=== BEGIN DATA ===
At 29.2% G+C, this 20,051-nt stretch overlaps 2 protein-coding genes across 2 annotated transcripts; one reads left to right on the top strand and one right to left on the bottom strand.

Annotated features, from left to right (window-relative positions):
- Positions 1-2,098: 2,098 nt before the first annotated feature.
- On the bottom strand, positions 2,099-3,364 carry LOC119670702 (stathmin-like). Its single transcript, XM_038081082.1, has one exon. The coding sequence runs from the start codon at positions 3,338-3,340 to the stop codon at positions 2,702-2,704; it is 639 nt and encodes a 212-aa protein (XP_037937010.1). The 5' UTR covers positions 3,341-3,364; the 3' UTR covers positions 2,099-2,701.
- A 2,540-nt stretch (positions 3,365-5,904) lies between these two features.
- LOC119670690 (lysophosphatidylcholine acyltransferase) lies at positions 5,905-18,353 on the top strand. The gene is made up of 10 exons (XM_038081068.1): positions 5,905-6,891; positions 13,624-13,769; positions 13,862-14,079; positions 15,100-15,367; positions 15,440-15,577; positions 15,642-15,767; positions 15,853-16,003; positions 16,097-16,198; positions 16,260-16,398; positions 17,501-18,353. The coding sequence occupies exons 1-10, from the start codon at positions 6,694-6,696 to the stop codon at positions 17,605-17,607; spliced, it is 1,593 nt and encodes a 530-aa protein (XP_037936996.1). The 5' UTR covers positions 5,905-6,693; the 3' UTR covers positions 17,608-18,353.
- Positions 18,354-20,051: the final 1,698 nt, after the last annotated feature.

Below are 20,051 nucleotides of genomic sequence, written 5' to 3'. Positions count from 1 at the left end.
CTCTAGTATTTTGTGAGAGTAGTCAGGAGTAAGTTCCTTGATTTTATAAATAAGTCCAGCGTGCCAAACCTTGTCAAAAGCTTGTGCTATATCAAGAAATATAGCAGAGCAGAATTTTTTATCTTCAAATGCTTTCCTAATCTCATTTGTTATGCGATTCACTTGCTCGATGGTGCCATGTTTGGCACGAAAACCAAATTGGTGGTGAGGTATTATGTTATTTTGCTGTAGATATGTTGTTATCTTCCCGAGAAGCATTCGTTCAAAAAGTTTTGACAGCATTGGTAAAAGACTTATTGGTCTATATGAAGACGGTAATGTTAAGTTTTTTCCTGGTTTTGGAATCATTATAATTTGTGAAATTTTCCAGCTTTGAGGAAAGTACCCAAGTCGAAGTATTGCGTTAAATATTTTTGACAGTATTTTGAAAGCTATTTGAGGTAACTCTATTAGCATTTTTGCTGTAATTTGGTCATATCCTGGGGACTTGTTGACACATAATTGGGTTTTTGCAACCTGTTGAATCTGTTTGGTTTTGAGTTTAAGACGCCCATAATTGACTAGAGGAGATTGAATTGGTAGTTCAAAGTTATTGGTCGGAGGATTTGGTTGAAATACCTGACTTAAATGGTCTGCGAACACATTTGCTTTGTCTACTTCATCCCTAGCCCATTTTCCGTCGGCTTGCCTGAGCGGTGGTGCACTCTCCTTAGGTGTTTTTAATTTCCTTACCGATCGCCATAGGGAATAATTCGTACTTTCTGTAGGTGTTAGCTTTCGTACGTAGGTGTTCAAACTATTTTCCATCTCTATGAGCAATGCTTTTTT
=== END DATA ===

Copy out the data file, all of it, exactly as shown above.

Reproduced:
At 29.2% G+C, this 20,051-nt stretch overlaps 2 protein-coding genes across 2 annotated transcripts; one reads left to right on the top strand and one right to left on the bottom strand.

Annotated features, from left to right (window-relative positions):
- Positions 1-2,098: 2,098 nt before the first annotated feature.
- On the bottom strand, positions 2,099-3,364 carry LOC119670702 (stathmin-like). Its single transcript, XM_038081082.1, has one exon. The coding sequence runs from the start codon at positions 3,338-3,340 to the stop codon at positions 2,702-2,704; it is 639 nt and encodes a 212-aa protein (XP_037937010.1). The 5' UTR covers positions 3,341-3,364; the 3' UTR covers positions 2,099-2,701.
- A 2,540-nt stretch (positions 3,365-5,904) lies between these two features.
- LOC119670690 (lysophosphatidylcholine acyltransferase) lies at positions 5,905-18,353 on the top strand. The gene is made up of 10 exons (XM_038081068.1): positions 5,905-6,891; positions 13,624-13,769; positions 13,862-14,079; positions 15,100-15,367; positions 15,440-15,577; positions 15,642-15,767; positions 15,853-16,003; positions 16,097-16,198; positions 16,260-16,398; positions 17,501-18,353. The coding sequence occupies exons 1-10, from the start codon at positions 6,694-6,696 to the stop codon at positions 17,605-17,607; spliced, it is 1,593 nt and encodes a 530-aa protein (XP_037936996.1). The 5' UTR covers positions 5,905-6,693; the 3' UTR covers positions 17,608-18,353.
- Positions 18,354-20,051: the final 1,698 nt, after the last annotated feature.

Below are 20,051 nucleotides of genomic sequence, written 5' to 3'. Positions count from 1 at the left end.
CTCTAGTATTTTGTGAGAGTAGTCAGGAGTAAGTTCCTTGATTTTATAAATAAGTCCAGCGTGCCAAACCTTGTCAAAAGCTTGTGCTATATCAAGAAATATAGCAGAGCAGAATTTTTTATCTTCAAATGCTTTCCTAATCTCATTTGTTATGCGATTCACTTGCTCGATGGTGCCATGTTTGGCACGAAAACCAAATTGGTGGTGAGGTATTATGTTATTTTGCTGTAGATATGTTGTTATCTTCCCGAGAAGCATTCGTTCAAAAAGTTTTGACAGCATTGGTAAAAGACTTATTGGTCTATATGAAGACGGTAATGTTAAGTTTTTTCCTGGTTTTGGAATCATTATAATTTGTGAAATTTTCCAGCTTTGAGGAAAGTACCCAAGTCGAAGTATTGCGTTAAATATTTTTGACAGTATTTTGAAAGCTATTTGAGGTAACTCTATTAGCATTTTTGCTGTAATTTGGTCATATCCTGGGGACTTGTTGACACATAATTGGGTTTTTGCAACCTGTTGAATCTGTTTGGTTTTGAGTTTAAGACGCCCATAATTGACTAGAGGAGATTGAATTGGTAGTTCAAAGTTATTGGTCGGAGGATTTGGTTGAAATACCTGACTTAAATGGTCTGCGAACACATTTGCTTTGTCTACTTCATCCCTAGCCCATTTTCCGTCGGCTTGCCTGAGCGGTGGTGCACTCTCCTTAGGTGTTTTTAATTTCCTTACCGATCGCCATAGGGAATAATTCGTACTTTCTGTAGGTGTTAGCTTTCGTACGTAGGTGTTCAAACTATTTTCCATCTCTATGAGCAATGCTTTTTT